It's not your fault. Money is tight, you just had illegitimate septuplets, and a lot of these movies probably never played in a theater anywhere near you -- rumor has it that several of our readers don't even live in New York City. Sometimes it's just not feasible to catch everything in theaters, and that's okay. 2010 was an unusually rich year for cinema, and odds are that you missed some gems at both the multiplex and the art house. You don't have to flog yourself for it or anything (could be a scarring visual for the septuplets), but with the year winding down it's high time that you double back and catch up on the great stuff you missed. So here are 10 of the best films you probably slept on, complete with info as to where you can find them now.
Note: I wrote a piece in August called "The 5 Best Films You've (Probably) Missed This Year," which was a mid-year measuring stick of sorts. For the films that made both lists, I tweaked the text and updated the home video information.
10. 'Last Train Home'
Lixin Fan's documentary is a wake-up call for anyone who thinks that Chinese migrant workers are living the dream (spoiler alert: they're not). Chinese New Year annually congests the nation's railways with the world's largest human migration, and with that otherworldly backdrop Fan paints a quietly devastating portrait of a family suffocated by distance and limiting financial realities. Not just a valuable document, but also a haunting look at how life has gotten away from the living. 'Last Train Home' hits DVD on 2/22/2011.
There is no cooler way to die than to die in a Johnnie To movie, and there's no Johnnie To movie in which more people die than 'Vengeance.' French legend Johnny Hallyday comes to Macau with a memory disorder and a hankering to obliterate the gangsters who murdered his daughter and her family. Some of To's most insanely awesome set-pieces ensue, including a nighttime park shootout that borders on the symphonic. The parts are greater than the whole, but 'Vengeance' has some great parts. Out now on DVD and Netflix Instant.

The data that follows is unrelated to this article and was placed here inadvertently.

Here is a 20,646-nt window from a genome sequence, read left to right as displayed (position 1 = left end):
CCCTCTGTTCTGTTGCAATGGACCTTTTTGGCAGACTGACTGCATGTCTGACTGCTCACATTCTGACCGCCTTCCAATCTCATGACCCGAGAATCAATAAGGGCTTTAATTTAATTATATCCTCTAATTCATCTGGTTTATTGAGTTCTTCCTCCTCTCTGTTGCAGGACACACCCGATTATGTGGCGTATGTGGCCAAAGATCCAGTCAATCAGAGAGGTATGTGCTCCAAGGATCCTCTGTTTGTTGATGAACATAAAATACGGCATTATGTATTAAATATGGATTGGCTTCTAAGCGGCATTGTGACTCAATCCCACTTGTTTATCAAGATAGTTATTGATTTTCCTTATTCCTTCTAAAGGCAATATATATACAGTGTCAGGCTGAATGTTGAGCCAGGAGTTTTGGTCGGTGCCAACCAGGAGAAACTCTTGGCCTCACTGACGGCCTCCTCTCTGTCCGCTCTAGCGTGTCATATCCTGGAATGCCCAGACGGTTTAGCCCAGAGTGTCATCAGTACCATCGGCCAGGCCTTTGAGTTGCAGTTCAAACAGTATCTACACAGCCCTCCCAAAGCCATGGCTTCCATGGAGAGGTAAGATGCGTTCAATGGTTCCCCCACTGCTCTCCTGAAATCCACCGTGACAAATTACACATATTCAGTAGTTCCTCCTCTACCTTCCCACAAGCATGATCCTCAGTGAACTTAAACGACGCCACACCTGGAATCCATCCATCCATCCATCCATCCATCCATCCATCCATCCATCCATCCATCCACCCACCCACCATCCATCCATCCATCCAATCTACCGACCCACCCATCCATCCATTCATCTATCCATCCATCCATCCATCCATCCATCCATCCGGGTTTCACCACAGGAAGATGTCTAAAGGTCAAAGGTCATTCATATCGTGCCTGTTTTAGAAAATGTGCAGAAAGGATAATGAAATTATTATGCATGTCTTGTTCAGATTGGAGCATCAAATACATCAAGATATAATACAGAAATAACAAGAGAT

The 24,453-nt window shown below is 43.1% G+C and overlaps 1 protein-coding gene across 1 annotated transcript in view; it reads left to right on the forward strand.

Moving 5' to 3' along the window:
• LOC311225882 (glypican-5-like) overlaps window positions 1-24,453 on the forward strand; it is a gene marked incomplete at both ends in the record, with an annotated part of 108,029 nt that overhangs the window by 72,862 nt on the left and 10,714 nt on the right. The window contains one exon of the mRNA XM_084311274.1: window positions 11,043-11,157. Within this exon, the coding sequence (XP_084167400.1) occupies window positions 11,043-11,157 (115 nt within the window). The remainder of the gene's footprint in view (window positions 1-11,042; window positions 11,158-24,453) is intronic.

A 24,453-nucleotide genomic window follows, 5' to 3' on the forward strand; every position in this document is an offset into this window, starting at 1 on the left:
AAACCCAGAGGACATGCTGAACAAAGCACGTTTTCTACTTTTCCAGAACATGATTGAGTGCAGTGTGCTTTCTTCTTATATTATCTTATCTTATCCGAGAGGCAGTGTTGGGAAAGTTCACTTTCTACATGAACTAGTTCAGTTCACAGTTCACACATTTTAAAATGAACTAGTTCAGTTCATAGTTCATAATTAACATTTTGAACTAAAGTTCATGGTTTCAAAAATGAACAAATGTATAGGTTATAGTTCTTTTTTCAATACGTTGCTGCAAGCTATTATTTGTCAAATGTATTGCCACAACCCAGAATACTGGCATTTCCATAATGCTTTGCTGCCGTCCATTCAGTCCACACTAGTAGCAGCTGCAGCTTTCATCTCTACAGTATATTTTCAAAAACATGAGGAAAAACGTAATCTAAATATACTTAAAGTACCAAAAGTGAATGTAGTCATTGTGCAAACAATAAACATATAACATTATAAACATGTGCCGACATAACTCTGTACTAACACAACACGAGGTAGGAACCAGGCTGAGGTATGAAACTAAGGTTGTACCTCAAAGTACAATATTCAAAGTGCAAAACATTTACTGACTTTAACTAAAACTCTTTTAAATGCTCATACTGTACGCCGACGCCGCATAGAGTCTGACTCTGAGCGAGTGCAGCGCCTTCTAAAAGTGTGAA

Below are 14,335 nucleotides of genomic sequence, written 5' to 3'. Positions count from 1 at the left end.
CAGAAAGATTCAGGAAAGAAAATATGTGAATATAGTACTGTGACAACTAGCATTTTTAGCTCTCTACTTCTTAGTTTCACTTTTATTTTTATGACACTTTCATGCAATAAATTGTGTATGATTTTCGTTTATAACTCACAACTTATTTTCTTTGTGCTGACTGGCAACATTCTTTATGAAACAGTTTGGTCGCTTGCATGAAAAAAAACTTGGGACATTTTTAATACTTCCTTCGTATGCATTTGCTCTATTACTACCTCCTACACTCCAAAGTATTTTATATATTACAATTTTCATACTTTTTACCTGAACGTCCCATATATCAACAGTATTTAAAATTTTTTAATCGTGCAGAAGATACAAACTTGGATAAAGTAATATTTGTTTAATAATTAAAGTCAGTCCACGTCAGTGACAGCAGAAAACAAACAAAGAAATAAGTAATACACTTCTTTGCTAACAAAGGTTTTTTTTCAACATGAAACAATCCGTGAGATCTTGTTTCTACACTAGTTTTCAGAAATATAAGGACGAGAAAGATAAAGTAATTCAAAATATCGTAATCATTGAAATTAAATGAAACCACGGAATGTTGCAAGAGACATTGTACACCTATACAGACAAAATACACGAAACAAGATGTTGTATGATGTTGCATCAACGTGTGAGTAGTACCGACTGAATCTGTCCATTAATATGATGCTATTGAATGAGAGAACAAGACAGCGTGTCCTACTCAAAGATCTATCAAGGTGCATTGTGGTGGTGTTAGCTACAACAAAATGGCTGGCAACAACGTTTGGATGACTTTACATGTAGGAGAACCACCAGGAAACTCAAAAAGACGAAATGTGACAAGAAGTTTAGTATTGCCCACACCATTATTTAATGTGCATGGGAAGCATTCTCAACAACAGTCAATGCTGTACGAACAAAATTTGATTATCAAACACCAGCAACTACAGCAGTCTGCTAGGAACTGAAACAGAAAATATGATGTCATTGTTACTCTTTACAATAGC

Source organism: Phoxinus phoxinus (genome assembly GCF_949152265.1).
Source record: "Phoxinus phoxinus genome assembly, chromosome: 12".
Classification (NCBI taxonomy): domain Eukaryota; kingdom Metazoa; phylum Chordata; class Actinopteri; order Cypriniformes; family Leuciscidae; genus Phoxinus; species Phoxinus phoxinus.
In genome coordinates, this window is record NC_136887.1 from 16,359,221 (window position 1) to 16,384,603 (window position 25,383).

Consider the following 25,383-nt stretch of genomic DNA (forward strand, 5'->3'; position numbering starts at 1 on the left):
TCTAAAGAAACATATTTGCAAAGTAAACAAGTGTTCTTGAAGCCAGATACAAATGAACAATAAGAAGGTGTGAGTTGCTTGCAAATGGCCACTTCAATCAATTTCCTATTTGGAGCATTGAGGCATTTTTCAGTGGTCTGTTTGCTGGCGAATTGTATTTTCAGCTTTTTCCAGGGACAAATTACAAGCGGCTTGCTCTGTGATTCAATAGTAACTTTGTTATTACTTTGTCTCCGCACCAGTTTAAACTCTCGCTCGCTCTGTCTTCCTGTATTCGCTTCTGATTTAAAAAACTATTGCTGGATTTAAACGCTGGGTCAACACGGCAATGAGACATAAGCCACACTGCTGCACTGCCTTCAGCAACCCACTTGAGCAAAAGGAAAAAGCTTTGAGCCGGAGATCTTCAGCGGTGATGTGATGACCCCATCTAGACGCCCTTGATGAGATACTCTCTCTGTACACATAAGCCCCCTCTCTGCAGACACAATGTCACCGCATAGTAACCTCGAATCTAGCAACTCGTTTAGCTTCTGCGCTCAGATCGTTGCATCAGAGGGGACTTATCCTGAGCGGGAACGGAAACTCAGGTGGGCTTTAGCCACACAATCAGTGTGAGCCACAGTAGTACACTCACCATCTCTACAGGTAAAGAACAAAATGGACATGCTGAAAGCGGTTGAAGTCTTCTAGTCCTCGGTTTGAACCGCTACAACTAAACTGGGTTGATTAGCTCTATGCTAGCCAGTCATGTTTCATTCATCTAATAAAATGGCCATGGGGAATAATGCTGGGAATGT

Sylvie Testud stars in Jessica Hausner's elliptically spiritual gasp of a film, the story of brittle, wheelchair-bound Christine who somehow (miraculously?) regains the use of her legs during a church group pilgrimage to the eponymous religious mecca. Part Dryer and part Carlos Reygadas, Lourdes deploys static, sterile shots to tell a wistful story that's less about religious belief than it is the profoundly human see-saw of hope and despair. Available on region-free Blu-ray.
7. 'The Illusionist'
This is the best animated film of the year, even if you judge your toons based on how much they make you cry. Based on a Jacques Tati script which follows an aging illusionist touring around a most wistful Scotland, Sylvain Chomet's follow-up to 'The Triplets of Belleville' is both a tribute to the imaginative French legend and a gobsmacking eulogy for all the world's wonder. You can start ignoring 'The Illusionist' when it hits theaters on Christmas Day.